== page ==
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Thread: How to Fix No4 MkII mistake

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  1. #21
    Contributing Member muffett.2008's Avatar
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    Not dead yet Pete.


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  3. #22
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    Good to hear from you again Muffer.

    But back to the original thread. The trouble with 'home gunsmiths' using scotchbrite or even fine sandpaper etc etc is that they will insist in rounding off the corners and edges, by accident or design. It's one of these failings that there is no way back from. Sandpaper used a sanding block and follow it through. Other stuff, never go within an inch of the edges or corners

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    Contributing Member mrclark303's Avatar
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    Quote Originally Posted by Peter Laidlericon View Post
    Good to hear from you again Muffer.

    But back to the original thread. The trouble with 'home gunsmiths' using scotchbrite or even fine sandpaper etc etc is that they will insist in rounding off the corners and edges, by accident or design. It's one of these failings that there is no way back from. Sandpaper used a sanding block and follow it through. Other stuff, never go within an inch of the edges or corners
    Afternoon Peter, the beauty of scotchbrite (red in this case) is that it its very gentle on wood and will only remove the general crud from the grain and not affect corners, edges markings etc.

    Its one of those modern materials that work extremely well with most materials. I say that with 20 + years experience in refinishing.
    .303, helping Englishmen express their feelings since 1889

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  8. #24
    Advisory Panel browningautorifle's Avatar
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    Quote Originally Posted by mrclark303 View Post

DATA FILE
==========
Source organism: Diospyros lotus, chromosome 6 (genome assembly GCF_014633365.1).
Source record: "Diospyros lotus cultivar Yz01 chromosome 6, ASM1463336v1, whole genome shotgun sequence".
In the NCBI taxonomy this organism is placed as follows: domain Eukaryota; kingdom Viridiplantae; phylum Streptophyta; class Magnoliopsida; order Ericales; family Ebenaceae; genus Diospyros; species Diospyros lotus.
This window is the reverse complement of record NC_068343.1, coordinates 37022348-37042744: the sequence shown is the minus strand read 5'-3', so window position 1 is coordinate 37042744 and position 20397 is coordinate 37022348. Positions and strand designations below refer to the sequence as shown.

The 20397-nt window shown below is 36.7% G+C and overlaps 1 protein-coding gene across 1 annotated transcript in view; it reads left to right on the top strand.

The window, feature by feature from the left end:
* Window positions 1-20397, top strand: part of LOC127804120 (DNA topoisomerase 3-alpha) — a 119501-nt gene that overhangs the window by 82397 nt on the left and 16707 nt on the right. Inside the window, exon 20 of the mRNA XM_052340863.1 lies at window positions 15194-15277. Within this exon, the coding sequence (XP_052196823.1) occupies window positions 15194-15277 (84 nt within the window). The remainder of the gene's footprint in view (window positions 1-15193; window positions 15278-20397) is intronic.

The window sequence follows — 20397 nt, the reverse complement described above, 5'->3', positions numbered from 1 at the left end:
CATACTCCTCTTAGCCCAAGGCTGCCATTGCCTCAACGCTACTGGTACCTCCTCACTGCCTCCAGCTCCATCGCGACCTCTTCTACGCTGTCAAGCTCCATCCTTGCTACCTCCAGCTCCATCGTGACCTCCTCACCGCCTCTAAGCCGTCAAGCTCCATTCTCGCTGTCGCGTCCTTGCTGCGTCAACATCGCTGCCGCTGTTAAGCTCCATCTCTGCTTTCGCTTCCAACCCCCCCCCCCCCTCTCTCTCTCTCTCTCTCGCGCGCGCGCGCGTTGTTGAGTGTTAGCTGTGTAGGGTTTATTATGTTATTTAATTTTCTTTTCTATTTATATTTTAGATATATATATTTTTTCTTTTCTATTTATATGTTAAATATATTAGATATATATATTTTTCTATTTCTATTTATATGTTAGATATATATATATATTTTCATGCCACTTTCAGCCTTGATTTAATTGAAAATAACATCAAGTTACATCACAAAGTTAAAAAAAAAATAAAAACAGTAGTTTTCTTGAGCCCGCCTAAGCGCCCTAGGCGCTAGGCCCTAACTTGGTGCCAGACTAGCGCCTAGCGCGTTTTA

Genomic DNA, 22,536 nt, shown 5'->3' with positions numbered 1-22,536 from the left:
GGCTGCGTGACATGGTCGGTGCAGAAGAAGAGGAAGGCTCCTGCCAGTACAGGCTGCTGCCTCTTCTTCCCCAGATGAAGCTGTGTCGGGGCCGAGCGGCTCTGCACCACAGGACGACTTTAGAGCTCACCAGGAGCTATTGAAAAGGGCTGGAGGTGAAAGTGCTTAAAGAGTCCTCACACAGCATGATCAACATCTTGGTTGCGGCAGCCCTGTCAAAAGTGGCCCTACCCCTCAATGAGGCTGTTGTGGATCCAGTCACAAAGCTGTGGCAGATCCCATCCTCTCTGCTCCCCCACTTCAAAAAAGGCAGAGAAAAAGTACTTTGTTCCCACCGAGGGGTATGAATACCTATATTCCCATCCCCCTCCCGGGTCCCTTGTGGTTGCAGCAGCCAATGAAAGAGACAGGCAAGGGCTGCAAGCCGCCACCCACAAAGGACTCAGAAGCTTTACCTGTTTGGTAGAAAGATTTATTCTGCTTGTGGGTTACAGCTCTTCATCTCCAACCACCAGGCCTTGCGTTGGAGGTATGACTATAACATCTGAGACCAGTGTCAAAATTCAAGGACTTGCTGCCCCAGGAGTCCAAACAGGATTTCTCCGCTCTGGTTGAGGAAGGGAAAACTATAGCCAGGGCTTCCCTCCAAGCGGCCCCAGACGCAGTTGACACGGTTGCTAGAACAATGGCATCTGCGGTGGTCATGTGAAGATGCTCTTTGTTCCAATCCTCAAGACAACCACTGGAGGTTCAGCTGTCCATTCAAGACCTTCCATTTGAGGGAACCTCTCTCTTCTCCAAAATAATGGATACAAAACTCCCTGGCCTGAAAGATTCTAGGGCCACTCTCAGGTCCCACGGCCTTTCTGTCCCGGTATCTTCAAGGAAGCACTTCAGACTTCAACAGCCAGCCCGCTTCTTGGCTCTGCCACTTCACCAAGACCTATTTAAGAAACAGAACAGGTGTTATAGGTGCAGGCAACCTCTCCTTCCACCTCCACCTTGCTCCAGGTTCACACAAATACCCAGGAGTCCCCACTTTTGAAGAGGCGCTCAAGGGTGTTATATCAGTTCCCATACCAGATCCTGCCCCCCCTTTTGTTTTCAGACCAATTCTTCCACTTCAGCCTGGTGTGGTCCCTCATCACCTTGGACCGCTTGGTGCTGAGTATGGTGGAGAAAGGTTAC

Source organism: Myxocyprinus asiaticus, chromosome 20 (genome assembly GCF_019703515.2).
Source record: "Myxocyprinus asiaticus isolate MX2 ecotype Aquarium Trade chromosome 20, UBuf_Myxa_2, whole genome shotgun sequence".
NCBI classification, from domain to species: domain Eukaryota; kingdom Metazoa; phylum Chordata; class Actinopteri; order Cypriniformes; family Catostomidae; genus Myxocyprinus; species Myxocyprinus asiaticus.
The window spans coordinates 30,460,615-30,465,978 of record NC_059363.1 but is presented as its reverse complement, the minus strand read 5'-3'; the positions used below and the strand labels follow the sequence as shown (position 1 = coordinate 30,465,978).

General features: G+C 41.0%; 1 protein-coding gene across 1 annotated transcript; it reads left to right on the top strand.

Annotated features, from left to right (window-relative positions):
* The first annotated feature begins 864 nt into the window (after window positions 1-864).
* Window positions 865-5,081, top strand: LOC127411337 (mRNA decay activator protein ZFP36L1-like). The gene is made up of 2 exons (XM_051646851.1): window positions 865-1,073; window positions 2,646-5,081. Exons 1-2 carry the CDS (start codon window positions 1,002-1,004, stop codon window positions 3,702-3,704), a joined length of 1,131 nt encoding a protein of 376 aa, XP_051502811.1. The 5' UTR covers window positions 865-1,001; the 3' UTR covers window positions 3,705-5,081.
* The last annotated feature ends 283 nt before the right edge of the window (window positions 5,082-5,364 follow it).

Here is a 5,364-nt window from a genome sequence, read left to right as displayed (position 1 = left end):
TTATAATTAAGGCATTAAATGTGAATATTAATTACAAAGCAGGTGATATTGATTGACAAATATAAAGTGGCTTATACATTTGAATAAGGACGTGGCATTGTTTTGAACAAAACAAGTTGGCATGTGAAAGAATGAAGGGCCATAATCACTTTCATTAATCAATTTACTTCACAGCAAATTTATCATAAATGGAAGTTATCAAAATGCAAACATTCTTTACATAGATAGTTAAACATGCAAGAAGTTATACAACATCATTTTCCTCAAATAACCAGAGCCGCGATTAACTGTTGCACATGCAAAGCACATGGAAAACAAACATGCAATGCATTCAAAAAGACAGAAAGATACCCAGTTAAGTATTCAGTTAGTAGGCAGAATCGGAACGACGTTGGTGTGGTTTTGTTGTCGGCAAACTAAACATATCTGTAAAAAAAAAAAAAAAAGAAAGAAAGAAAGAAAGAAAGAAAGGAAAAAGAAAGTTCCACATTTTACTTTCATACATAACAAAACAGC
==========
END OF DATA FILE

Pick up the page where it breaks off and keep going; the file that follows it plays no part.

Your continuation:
scotchbrite (red in this case)
    We only had green, originally for cleaning the stoves and pot/pan sets. SOMEHOW it migrated across to gas pistons and such...
    Regards, Jim

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  10. #25
    Advisory Panel Brian Dick's Avatar
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    I buy the Scotcbrite with sponge on one side and the green scrubby on the other. I like them best when very well used and am extremely careful when they are new. It takes very little pressure to clean off caked grimy spots, especially when cleaning with clear ammonia, ( I can only dream of a boiling trichlorethane tank Peter!). I've never damaged or scratched up any wood with them but don't really use them as sandpaper. It's apples and oranges. I try to avoid scraping and sanding if possible on collectable rifles but do it carefully when called for and always use a sanding block. I'd love to have a heated linseed tank for working in the winter but I simply don't need it here in summer when it's 100f in the sun out back. At around $55 a gallon with shipping, I can make it last a long, long time by applying it the TLC way.

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  12. #26
    Contributing Member mrclark303's Avatar
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    Quote Originally Posted by Brian Dickicon View Post